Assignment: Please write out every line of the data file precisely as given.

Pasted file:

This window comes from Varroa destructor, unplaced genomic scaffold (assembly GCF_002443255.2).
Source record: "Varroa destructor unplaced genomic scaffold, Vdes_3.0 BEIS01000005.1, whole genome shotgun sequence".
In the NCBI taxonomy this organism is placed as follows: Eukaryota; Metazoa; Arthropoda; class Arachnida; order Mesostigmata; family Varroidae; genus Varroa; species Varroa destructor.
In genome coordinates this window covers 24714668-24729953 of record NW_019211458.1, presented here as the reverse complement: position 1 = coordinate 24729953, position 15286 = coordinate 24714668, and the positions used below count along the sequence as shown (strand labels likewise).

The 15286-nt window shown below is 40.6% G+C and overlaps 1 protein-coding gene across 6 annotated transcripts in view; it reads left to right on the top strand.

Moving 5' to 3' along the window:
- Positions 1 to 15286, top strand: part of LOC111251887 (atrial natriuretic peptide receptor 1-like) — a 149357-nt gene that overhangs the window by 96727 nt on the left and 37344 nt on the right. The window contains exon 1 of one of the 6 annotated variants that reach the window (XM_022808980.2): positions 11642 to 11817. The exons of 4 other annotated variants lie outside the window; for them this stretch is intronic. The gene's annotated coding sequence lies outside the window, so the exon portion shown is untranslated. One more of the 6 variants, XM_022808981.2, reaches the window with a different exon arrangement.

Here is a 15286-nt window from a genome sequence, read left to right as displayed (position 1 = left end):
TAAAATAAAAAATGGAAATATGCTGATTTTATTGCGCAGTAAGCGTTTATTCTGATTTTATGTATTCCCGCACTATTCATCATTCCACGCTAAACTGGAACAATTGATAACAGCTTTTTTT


This window comes from Varroa destructor, unplaced genomic scaffold (assembly GCF_002443255.2).
Source record: "Varroa destructor unplaced genomic scaffold, Vdes_3.0 BEIS01000005.1, whole genome shotgun sequence".
In the NCBI taxonomy this organism is placed as follows: Eukaryota; Metazoa; Arthropoda; class Arachnida; order Mesostigmata; family Varroidae; genus Varroa; species Varroa destructor.
In genome coordinates this window covers 24714668-24729953 of record NW_019211458.1, presented here as the reverse complement: position 1 = coordinate 24729953, position 15286 = coordinate 24714668, and the positions used below count along the sequence as shown (strand labels likewise).

The 15286-nt window shown below is 40.6% G+C and overlaps 1 protein-coding gene across 6 annotated transcripts in view; it reads left to right on the top strand.

Moving 5' to 3' along the window:
- Positions 1 to 15286, top strand: part of LOC111251887 (atrial natriuretic peptide receptor 1-like) — a 149357-nt gene that overhangs the window by 96727 nt on the left and 37344 nt on the right. The window contains exon 1 of one of the 6 annotated variants that reach the window (XM_022808980.2): positions 11642 to 11817. The exons of 4 other annotated variants lie outside the window; for them this stretch is intronic. The gene's annotated coding sequence lies outside the window, so the exon portion shown is untranslated. One more of the 6 variants, XM_022808981.2, reaches the window with a different exon arrangement.

Here is a 15286-nt window from a genome sequence, read left to right as displayed (position 1 = left end):
TAAAATAAAAAATGGAAATATGCTGATTTTATTGCGCAGTAAGCGTTTATTCTGATTTTATGTATTCCCGCACTATTCATCATTCCACGCTAAACTGGAACAATTGATAACAGCTTTTTTT